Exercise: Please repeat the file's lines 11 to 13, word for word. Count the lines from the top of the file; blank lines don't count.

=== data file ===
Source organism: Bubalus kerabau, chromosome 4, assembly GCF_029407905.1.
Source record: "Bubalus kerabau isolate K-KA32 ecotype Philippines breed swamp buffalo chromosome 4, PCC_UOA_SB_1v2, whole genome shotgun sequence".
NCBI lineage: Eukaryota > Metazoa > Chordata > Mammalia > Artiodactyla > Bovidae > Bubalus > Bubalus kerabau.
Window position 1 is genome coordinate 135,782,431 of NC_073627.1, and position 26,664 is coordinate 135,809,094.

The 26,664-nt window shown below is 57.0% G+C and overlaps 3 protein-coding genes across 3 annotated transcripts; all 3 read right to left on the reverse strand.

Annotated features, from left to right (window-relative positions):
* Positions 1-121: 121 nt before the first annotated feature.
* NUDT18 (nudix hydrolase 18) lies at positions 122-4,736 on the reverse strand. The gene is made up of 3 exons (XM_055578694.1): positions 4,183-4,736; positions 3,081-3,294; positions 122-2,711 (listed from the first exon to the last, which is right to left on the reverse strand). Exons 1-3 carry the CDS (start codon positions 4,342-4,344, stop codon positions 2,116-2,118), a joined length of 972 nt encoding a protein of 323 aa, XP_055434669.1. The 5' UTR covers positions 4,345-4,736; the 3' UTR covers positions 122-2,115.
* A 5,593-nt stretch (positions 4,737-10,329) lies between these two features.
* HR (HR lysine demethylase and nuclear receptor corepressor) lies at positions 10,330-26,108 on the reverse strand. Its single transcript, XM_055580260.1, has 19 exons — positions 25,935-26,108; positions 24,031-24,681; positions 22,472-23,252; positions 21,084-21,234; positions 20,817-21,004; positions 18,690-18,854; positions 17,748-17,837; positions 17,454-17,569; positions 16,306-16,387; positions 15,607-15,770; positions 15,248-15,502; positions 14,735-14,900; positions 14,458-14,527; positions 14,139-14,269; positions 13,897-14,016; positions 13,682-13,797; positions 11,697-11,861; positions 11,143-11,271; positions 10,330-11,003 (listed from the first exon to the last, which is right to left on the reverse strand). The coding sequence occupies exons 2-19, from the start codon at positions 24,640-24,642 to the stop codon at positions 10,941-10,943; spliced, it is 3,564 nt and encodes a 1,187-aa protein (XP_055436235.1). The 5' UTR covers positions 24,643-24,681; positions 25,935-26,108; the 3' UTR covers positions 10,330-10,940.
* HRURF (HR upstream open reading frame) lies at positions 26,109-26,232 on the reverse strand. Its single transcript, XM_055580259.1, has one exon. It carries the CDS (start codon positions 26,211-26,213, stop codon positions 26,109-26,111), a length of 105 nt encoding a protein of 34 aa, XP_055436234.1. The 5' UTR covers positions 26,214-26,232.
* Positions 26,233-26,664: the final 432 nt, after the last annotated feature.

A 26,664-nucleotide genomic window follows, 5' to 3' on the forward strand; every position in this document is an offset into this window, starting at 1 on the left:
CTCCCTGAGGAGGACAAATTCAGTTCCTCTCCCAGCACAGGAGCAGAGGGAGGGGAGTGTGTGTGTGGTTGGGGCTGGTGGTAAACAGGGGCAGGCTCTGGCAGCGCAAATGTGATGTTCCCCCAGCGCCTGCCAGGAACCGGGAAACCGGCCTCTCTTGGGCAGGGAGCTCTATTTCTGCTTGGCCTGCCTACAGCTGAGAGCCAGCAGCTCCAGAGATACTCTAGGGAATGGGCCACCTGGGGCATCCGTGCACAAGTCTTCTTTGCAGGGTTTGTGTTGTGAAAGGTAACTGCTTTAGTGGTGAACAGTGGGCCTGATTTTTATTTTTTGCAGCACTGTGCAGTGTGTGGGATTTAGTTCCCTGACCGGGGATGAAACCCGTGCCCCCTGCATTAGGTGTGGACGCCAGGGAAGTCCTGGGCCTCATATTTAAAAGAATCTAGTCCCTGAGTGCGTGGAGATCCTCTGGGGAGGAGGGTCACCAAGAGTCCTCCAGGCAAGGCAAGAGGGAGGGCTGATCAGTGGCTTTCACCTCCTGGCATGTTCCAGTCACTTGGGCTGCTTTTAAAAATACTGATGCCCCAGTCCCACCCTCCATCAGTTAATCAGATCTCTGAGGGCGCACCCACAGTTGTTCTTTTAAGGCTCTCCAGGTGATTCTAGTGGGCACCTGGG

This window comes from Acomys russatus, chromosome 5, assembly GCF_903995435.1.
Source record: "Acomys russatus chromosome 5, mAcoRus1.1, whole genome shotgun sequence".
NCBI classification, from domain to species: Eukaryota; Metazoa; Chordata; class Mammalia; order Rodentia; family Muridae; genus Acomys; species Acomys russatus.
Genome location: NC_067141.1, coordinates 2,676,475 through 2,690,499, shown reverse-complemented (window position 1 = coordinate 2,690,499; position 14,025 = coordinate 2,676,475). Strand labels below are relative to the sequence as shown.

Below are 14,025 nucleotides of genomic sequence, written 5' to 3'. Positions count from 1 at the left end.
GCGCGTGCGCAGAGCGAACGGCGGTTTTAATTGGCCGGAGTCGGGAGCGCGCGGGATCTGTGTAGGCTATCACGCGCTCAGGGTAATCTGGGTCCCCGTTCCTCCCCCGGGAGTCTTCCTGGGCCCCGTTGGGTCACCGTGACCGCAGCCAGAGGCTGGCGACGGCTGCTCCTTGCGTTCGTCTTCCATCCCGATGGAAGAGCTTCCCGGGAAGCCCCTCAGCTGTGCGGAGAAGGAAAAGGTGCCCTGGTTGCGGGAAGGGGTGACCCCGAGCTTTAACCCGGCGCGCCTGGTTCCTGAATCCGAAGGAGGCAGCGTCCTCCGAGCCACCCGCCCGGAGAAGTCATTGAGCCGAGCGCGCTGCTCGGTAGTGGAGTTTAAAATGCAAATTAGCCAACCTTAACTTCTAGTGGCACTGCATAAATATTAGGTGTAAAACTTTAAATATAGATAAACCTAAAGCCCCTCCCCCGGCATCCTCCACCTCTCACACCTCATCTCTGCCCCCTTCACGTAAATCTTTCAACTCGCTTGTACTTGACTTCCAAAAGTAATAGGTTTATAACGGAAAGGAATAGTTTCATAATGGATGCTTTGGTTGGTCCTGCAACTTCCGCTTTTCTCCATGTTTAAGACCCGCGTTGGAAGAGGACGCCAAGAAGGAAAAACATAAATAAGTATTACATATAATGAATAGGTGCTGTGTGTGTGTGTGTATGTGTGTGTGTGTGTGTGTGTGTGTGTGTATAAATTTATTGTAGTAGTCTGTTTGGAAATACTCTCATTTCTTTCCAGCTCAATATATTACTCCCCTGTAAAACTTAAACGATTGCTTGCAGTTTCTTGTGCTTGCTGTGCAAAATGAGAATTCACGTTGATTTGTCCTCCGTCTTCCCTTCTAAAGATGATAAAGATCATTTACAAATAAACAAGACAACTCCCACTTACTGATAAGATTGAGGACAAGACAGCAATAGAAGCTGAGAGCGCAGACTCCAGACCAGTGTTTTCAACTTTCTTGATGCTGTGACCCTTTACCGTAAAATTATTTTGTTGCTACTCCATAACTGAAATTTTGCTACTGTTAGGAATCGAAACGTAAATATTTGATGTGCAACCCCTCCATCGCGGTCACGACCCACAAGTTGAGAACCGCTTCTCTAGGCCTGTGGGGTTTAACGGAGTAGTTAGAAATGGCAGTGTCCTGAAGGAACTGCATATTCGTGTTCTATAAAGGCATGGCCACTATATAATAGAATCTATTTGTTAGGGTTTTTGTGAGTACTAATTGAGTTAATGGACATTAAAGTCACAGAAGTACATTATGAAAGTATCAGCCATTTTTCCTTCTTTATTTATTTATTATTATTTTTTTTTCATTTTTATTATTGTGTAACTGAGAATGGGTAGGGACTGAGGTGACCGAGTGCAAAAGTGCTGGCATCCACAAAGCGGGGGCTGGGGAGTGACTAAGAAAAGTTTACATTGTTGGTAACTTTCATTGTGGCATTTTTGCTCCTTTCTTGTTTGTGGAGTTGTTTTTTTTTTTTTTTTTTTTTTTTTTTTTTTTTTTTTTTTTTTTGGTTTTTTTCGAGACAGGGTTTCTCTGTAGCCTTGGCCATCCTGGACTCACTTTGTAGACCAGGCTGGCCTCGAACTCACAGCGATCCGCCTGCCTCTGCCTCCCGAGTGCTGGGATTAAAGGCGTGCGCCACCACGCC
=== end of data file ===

* HRURF (HR upstream open reading frame) lies at positions 26,109-26,232 on the reverse strand. Its single transcript, XM_055580259.1, has one exon. It carries the CDS (start codon positions 26,211-26,213, stop codon positions 26,109-26,111), a length of 105 nt encoding a protein of 34 aa, XP_055436234.1. The 5' UTR covers positions 26,214-26,232.
* Positions 26,233-26,664: the final 432 nt, after the last annotated feature.

A 26,664-nucleotide genomic window follows, 5' to 3' on the forward strand; every position in this document is an offset into this window, starting at 1 on the left: